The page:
Black Smoke: Healing and Ayahuasca Shamanism in the Amazon by Margaret de Wys
Originally published by Sterling Publishing in 2009 under the title ‘Black Smoke: A Woman’s Journey of Healing, Wild Love, and Transformation in the Amazon’, this review is written from the Inner Traditions edition, 2014. De Wys is a composer and sound installation artist, and after her initial ayahuasca experience she has travelled extensively working with traditional healers, and has also authored the book ‘Ecstatic Healing’.
The proliferation of ayahuasca books, specifically those detailing personal journeys, have been steadily on the rise for the last decade, coupled, as it is, with an increasing cross-cultural awareness of ayahuasca use: Seekers have increased; media coverage finds its article-type (menace or medicine?); scholars look for increasingly novel ways to further knowledge about subjective experience, and uncover medicines. Through all of these approaches the popular Western narrative of ayahuasca is determined.
Travel and journey are very important contexts in drug literature generally – both as metaphor and narrative – and this is especially true of ayahuasca as an exotic, jungle decoction. In many respects, through the continued re-hashing of journey metaphor, it is has become a generic of drug literature and certainly a defining feature of personal narratives. Black Smoke opens thusly, and thereby introduces a host of necessary narrative features:
I arrived at Mariscal Sucre Airport in Quito, the capital of Ecuador, in the middle of night. My body, unaccustomed to the altitude of nine thousand feet, felt heavy and slow, but there was also a nervous energy about me, an aura of excitement and dread (Wys 2)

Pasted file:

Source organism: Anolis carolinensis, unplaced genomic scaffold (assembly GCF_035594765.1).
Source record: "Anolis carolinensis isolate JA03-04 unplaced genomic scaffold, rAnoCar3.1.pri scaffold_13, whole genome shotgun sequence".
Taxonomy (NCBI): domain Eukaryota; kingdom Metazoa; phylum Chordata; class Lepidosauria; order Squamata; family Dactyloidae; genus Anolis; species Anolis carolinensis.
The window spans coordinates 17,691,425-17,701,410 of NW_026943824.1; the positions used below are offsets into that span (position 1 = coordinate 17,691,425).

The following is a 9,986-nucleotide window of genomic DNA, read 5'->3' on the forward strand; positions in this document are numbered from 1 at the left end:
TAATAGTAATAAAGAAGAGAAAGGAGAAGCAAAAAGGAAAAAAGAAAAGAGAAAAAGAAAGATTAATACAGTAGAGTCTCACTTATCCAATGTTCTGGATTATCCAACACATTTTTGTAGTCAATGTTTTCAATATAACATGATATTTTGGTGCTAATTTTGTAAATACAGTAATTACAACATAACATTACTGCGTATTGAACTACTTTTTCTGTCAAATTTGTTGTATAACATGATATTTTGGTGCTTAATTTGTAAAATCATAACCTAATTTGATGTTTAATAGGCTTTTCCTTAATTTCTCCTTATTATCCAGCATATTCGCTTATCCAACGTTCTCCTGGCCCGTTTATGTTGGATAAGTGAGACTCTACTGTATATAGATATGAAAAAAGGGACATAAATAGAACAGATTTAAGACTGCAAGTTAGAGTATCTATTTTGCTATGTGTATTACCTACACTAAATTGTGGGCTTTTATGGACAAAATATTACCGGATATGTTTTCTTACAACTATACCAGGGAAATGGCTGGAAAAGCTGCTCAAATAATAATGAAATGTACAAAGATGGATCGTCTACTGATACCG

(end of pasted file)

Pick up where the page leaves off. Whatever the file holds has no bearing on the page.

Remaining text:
For the reader, it displays all the contextual necessity they need to know when embarking on someone’s ayahuasca journey book. 1) A new and exotic setting, 2) the realization that one’s body is not prepared or is ill (as the author’s was), and 3) excitement and fear in equal measure – and, of course, the literal journey is always the metaphor for the experience of ayahuasca itself, the journey into the brew.
William Burroughs and Allen Ginsberg’s epistolary The Yage Letters (1963) also begins with the journey to find ayahuasca: “Dear Allen, I stopped off here [Panama] to have my piles out. Wouldn’t do to go back among the Indians with piles I figured.” The integrity of the body and the journey to ayahuasca, to the other is present there, albeit displayed in Burroughs’s inimitable style. While Burroughs was after a quick-fix junk cure though, Margaret de Wys was there for there for a more complete therapy for her cancer.
Black Smoke is divided chronologically into three sections that somewhat loosely describe the journey of practicing ayahuasca shamanism: Initiation, Apprenticeship, and Partnership. Using a series of short form chapters (only the opening one is longer than 10 pages for instance,) De Wys guides the reader through the shamanic training process – told as her personal journey.